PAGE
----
Wakefield vets answer any questions you may have about how to best exercise your kitten or puppy.
Puppies and kittens often have endless amounts of energy and enthusiasm; this is a great way to view the world, and we should encourage this optimism to help create confident cats and dogs. Harnessing this energy into appropriate exercise regimes will also result in happier, healthier pets.
How much exercise does my puppy or kitten need?
As standard, Calder Vets in Leeds recommend, in line with the official Kennel Club recommendations, five minutes of exercise per month of age; this can be carried out twice a day.
e.g. eight weeks of age > 10 minutes twice a day
four months of age > 20 minutes twice a day
What is the secret to a tired and fulfilled puppy?
Mental stimulation – this is just as important as physical exercise. It’s recommended to provide physical exercise, mental stimulation, and ‘down’ time so that puppies can rest and learn to focus through exciting events.
What exactly is mental stimulation?
Mental stimulation is exercise for the brain, and helps with:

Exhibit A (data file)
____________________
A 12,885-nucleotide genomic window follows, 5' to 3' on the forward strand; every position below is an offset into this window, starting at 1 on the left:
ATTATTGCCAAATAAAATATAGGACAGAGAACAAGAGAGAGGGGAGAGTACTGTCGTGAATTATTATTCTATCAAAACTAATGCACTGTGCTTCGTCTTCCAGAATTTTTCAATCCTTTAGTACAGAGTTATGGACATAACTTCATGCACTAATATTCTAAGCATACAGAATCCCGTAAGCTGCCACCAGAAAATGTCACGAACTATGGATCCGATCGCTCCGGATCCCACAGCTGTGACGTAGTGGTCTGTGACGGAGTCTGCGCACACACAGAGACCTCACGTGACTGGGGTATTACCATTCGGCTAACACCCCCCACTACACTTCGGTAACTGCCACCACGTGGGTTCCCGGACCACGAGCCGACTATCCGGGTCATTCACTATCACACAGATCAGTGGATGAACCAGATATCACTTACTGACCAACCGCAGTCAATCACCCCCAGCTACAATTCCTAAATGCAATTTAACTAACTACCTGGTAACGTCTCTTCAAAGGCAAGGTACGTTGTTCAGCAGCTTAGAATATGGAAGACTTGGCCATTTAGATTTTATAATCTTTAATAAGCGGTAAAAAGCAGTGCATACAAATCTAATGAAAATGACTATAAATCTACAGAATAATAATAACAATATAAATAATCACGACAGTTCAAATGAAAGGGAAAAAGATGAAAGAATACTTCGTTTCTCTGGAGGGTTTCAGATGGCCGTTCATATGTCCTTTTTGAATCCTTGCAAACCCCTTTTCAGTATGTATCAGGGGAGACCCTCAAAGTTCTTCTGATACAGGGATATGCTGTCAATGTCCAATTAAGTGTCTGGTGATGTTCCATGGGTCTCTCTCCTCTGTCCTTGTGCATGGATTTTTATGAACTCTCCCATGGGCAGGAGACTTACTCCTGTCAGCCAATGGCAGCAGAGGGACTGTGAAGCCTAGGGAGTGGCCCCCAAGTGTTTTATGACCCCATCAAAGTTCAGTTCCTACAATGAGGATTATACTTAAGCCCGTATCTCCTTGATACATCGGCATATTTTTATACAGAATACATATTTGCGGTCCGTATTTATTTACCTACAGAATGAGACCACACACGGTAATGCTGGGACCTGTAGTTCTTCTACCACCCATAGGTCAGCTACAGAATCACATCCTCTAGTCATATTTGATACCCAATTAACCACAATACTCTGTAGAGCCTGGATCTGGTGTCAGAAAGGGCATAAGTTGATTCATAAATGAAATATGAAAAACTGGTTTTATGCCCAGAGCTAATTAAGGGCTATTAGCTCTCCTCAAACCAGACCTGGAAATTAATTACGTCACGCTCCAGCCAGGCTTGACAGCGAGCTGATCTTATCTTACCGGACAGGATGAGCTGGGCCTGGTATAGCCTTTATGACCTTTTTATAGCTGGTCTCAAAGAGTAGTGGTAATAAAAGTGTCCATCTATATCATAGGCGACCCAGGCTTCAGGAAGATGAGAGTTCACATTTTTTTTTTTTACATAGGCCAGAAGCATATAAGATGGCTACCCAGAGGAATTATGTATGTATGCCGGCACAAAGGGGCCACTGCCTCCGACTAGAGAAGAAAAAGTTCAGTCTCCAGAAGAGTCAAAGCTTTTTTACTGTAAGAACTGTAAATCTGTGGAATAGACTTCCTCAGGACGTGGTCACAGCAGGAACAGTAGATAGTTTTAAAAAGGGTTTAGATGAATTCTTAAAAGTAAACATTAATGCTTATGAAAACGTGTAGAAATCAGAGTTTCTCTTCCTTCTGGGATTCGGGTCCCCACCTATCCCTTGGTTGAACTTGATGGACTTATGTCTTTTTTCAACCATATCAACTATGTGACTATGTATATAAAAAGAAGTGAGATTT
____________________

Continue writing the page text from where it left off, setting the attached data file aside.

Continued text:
- Boredom prevention– if the brain isn’t exercised, puppies and dogs will find other sources of mental stimulation such as chewing, digging, or barking
- Improves owner to dog bond – mental stimulation games and play can increase owner-to-dog relationships making happier dogs and owners
- Improves overall behaviour – increasing mental stimulation helps reduce stress or frustration in dogs and helps promote good behaviour choices
- Helps dogs tackle frustration – dogs can often get frustrated (the toy that rolls under the sofa or the kibble that isn’t in reach). Using appropriate mental stimulation games can help dogs become less frustrated and build their levels of concentration.
Puppies are like children in how they react to tasks they deem ‘challenging’. Mental stimulation for puppies will drain their energy levels quickly compared to adult dogs. Some puppies will become frustrated quicker with certain tasks than other puppies.
Assessing this during mental stimulation is essential. It is a good relationship builder if you can support puppies through tasks they may find difficult and reward them for attempting, even if they are not successful.